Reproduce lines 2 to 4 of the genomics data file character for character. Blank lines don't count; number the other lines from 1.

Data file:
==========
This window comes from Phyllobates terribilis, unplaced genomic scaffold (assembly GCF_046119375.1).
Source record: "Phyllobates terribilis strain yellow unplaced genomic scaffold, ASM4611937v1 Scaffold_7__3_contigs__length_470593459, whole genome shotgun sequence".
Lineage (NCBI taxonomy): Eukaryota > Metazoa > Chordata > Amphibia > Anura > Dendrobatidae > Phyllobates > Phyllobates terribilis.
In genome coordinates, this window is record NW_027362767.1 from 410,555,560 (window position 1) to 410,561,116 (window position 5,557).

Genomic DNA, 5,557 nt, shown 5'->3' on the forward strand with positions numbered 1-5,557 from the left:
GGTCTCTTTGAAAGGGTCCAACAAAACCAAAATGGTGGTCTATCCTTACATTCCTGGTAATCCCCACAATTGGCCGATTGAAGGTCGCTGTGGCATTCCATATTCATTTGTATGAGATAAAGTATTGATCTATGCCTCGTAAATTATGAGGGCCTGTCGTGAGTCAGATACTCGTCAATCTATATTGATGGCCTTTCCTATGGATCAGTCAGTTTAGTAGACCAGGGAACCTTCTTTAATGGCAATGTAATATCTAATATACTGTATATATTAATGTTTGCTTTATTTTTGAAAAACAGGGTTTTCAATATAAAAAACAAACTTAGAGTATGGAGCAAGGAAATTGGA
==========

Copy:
Source record: "Phyllobates terribilis strain yellow unplaced genomic scaffold, ASM4611937v1 Scaffold_7__3_contigs__length_470593459, whole genome shotgun sequence".
Lineage (NCBI taxonomy): Eukaryota > Metazoa > Chordata > Amphibia > Anura > Dendrobatidae > Phyllobates > Phyllobates terribilis.
In genome coordinates, this window is record NW_027362767.1 from 410,555,560 (window position 1) to 410,561,116 (window position 5,557).